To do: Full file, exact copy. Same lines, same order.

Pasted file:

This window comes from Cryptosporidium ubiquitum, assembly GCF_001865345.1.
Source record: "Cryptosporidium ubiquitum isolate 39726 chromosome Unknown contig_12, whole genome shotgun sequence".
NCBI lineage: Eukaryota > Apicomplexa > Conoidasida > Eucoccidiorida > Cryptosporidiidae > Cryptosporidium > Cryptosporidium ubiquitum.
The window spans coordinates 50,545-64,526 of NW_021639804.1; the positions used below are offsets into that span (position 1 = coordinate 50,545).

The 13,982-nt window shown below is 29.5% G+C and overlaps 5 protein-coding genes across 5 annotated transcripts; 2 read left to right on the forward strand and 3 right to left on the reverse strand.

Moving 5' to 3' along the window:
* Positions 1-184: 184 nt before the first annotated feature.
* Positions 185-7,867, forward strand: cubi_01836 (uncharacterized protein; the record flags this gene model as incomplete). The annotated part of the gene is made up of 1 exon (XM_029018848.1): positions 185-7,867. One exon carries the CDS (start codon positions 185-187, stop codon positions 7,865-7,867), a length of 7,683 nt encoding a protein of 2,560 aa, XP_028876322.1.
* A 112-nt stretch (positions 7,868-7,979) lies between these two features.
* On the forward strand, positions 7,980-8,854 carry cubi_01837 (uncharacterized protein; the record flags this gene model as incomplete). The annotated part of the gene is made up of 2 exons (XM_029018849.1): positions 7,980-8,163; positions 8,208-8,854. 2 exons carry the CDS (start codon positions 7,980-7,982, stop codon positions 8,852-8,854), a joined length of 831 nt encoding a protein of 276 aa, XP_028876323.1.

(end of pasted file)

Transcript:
This window comes from Cryptosporidium ubiquitum, assembly GCF_001865345.1.
Source record: "Cryptosporidium ubiquitum isolate 39726 chromosome Unknown contig_12, whole genome shotgun sequence".
NCBI lineage: Eukaryota > Apicomplexa > Conoidasida > Eucoccidiorida > Cryptosporidiidae > Cryptosporidium > Cryptosporidium ubiquitum.
The window spans coordinates 50,545-64,526 of NW_021639804.1; the positions used below are offsets into that span (position 1 = coordinate 50,545).

The 13,982-nt window shown below is 29.5% G+C and overlaps 5 protein-coding genes across 5 annotated transcripts; 2 read left to right on the forward strand and 3 right to left on the reverse strand.

Moving 5' to 3' along the window:
* Positions 1-184: 184 nt before the first annotated feature.
* Positions 185-7,867, forward strand: cubi_01836 (uncharacterized protein; the record flags this gene model as incomplete). The annotated part of the gene is made up of 1 exon (XM_029018848.1): positions 185-7,867. One exon carries the CDS (start codon positions 185-187, stop codon positions 7,865-7,867), a length of 7,683 nt encoding a protein of 2,560 aa, XP_028876322.1.
* A 112-nt stretch (positions 7,868-7,979) lies between these two features.
* On the forward strand, positions 7,980-8,854 carry cubi_01837 (uncharacterized protein; the record flags this gene model as incomplete). The annotated part of the gene is made up of 2 exons (XM_029018849.1): positions 7,980-8,163; positions 8,208-8,854. 2 exons carry the CDS (start codon positions 7,980-7,982, stop codon positions 8,852-8,854), a joined length of 831 nt encoding a protein of 276 aa, XP_028876323.1.